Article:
The above preview is unformatted text

This student written piece of work is one of many that can be found in our GCSE Ian McEwan section.

Found what you're looking for?

  • Start learning 29% faster today
  • 150,000+ documents available
  • Just £6.99 a month

Not the one? Search for your essay title...
  • Join over 1.2 million students every month
  • Accelerate your learning by 29%
  • Unlimited access from just £6.99 per month

See related essaysSee related essays

Related GCSE Ian McEwan essays

  1. Marked by a teacher

    Analyse the breakdown of the relationship between Joe and Clarissa in Enduring Love by ...

    4 star(s)

    Hug me! Take care of me! But Joe is pressing on.' Parry once again is the centre of conversation with Joe and is not met by Clarissa with interest as he expects but with frustration and worry - for herself, 'it's always been a fear that she'll live with someone who goes crazy.

  2. Time is a major theme in Ian McEwan's 'The Child In Time'.

    It is something deeper than he can reach; it is not a memory, and it not something he has imagined. 'But it was not just a place he was being offered, it was a particular day, this day...this particular location had its origins outside his own existence.'

  1. Obsession is a major theme in the novel Enduring Love by Ian McEwan

    is on the property and unless he has physically hurt or mentally damaged Joe. This had caused Joe to take things into his own hands and deal with the whole Parry obsession himself. I aimed at is right side, away from Clarissa.

  2. How does McEwan Present Ideas about Memory and Recall in "Enduring Love"

    After the morning of Clarissa's birthday Joe goes to talk to the police, and to create more suspicion for the reader they wont believe a word of what he is saying; "the harassment consists of...?", this adds to the reader's doubt about whether or not to believe Joe as if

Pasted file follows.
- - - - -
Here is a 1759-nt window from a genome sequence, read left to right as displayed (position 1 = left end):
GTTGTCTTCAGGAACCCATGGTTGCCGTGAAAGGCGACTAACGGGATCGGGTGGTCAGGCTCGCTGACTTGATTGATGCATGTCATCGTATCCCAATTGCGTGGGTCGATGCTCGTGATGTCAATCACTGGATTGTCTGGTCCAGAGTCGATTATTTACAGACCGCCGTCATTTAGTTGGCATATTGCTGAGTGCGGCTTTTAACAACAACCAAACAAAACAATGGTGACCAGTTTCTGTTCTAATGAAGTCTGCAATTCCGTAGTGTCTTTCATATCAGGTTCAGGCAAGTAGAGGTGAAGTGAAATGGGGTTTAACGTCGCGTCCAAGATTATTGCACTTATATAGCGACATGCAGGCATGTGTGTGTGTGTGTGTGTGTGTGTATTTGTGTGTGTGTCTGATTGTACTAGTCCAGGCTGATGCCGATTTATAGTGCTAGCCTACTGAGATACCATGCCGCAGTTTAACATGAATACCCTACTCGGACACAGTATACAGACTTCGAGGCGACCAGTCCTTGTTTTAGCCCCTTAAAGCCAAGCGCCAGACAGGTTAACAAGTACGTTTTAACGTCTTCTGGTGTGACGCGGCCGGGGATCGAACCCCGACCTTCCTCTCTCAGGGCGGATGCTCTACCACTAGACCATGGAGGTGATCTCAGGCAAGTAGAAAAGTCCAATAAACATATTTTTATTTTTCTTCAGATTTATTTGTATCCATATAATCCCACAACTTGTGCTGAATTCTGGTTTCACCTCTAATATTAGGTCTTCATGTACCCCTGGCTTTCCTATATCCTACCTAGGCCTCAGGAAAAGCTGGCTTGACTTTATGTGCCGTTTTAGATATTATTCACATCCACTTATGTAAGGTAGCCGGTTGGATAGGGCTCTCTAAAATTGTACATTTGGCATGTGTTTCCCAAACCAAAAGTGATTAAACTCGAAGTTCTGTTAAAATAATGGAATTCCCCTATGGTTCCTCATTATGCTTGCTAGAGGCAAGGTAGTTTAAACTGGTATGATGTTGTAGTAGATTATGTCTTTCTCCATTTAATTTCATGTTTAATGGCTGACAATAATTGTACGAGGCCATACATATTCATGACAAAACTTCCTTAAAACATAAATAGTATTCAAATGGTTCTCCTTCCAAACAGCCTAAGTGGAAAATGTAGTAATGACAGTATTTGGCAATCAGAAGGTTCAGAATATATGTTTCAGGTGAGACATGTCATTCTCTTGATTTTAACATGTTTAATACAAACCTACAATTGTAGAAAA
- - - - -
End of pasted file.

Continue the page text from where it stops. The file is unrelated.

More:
1. Enduring Love Essay.

    The end result is that a man; John Logan, died in his attempts to save a young boy who was trapped in the hot air balloon basket. Joe's life from this point onwards begins to change dramatically, not only from the shock of the accident, but also because of unpredictable

  2. "Enduring Love" Questions

    As in "I have never in my life seen someone so beautiful. Since I met you, you haven't left my mind. Not for one second. Your eyes are the most captivating; full of fire and sincerity with a touch of innocence."

  1. How does Ian McEwan commit the reader to the rest of the novel in ...

    The main confrontation with the balloon scene (Pg. 10) shows an insight to Joe's character further. It shows his desire to be dominant and controlling. He dislikes the situation because there was no structure of control, which is a daily routine in his life, "But there was not time, no

  2. In what ways has Cunningham illuminated 'Mrs. Dalloway' in "The Hours"?

    Cunningham exploits the stream of consciousness in order to clarify the internalised worlds of his characters. Through this they tell their stories, explore themselves, and illuminate certain characters in the novel of 'Mrs. Dalloway': "Clarissa will be bereaved, deeply lonely, but she will not die.

  • Over 160,000 pieces
    of student written work
  • Annotated by
    experienced teachers
  • Ideas and feedback to
    improve your own work